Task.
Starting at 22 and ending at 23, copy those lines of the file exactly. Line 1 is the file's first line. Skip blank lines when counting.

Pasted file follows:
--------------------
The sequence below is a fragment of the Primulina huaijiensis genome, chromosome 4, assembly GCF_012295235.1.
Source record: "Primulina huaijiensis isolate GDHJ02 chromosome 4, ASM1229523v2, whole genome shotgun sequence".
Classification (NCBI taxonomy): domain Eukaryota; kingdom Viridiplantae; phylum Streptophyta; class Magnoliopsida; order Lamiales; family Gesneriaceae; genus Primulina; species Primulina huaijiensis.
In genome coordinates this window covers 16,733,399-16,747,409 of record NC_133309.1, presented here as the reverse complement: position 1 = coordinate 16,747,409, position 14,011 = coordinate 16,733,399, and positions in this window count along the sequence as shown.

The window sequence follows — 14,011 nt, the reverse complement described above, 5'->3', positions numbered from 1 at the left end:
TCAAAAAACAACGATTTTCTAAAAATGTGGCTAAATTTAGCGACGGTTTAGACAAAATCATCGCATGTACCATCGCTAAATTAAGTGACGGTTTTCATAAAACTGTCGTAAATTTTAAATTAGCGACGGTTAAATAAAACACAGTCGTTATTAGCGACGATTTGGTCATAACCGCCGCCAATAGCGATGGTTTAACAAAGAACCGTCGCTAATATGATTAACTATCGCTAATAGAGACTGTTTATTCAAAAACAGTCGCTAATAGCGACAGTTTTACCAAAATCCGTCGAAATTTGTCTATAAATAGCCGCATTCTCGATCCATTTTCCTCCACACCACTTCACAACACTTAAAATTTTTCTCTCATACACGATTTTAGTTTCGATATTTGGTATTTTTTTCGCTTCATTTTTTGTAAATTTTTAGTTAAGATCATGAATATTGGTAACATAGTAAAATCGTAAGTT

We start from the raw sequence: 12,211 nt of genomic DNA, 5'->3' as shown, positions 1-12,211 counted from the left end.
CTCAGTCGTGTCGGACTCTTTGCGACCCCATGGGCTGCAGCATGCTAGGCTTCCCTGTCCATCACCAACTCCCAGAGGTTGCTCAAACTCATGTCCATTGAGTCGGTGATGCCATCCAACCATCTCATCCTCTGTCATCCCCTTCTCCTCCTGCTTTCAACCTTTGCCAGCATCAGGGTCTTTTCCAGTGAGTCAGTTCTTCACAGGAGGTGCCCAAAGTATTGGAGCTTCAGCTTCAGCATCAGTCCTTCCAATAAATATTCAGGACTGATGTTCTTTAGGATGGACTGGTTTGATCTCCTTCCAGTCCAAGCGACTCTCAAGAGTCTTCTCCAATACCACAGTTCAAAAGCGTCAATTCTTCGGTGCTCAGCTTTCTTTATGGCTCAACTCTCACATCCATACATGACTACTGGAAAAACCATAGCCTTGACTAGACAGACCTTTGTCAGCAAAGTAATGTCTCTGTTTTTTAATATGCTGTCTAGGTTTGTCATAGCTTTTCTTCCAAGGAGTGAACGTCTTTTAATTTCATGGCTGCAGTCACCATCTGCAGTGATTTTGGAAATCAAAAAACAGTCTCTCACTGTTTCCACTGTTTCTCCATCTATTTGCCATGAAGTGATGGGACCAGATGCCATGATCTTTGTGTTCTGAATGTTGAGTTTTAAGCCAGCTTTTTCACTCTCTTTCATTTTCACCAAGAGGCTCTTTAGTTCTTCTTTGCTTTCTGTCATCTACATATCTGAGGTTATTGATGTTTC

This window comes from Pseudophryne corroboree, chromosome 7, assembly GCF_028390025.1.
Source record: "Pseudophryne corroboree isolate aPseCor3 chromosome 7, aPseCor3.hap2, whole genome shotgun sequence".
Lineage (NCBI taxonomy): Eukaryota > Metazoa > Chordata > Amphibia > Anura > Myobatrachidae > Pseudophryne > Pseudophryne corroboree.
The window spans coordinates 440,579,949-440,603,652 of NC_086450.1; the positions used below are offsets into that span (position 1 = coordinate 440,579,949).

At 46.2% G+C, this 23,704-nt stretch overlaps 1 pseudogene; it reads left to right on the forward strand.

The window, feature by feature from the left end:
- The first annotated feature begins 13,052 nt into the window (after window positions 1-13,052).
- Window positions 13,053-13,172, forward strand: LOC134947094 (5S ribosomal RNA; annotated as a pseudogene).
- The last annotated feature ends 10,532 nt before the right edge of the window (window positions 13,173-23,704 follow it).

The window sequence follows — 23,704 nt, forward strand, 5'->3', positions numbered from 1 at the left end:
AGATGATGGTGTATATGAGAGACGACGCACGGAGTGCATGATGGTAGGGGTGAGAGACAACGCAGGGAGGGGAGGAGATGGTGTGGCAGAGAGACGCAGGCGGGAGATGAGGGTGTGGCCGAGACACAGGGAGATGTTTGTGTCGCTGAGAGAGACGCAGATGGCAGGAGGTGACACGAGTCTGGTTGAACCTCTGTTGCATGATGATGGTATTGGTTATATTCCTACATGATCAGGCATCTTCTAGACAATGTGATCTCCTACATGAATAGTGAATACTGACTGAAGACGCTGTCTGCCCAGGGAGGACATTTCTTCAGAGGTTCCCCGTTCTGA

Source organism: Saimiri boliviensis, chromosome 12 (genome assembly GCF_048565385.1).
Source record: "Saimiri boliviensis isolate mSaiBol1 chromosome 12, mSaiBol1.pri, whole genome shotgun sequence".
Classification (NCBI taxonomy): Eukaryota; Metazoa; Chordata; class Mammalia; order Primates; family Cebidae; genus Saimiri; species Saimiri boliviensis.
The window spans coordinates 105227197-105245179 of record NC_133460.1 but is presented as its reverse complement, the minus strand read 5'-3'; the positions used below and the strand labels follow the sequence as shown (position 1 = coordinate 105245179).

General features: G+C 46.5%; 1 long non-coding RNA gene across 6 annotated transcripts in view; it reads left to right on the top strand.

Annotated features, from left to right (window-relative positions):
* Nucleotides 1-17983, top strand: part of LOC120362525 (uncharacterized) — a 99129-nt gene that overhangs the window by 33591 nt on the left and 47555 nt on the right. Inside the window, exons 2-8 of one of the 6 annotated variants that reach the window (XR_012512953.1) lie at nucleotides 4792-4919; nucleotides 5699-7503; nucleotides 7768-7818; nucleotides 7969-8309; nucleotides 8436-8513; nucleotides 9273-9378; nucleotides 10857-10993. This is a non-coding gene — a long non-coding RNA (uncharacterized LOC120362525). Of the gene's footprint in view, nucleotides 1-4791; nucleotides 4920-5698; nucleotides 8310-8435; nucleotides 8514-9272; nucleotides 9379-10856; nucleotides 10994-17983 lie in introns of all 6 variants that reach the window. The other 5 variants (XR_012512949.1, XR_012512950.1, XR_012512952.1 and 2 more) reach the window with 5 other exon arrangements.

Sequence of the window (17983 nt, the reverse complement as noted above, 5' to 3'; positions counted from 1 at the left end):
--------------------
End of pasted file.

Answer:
Classification (NCBI taxonomy): Eukaryota; Metazoa; Chordata; class Mammalia; order Primates; family Cebidae; genus Saimiri; species Saimiri boliviensis.
The window spans coordinates 105227197-105245179 of record NC_133460.1 but is presented as its reverse complement, the minus strand read 5'-3'; the positions used below and the strand labels follow the sequence as shown (position 1 = coordinate 105245179).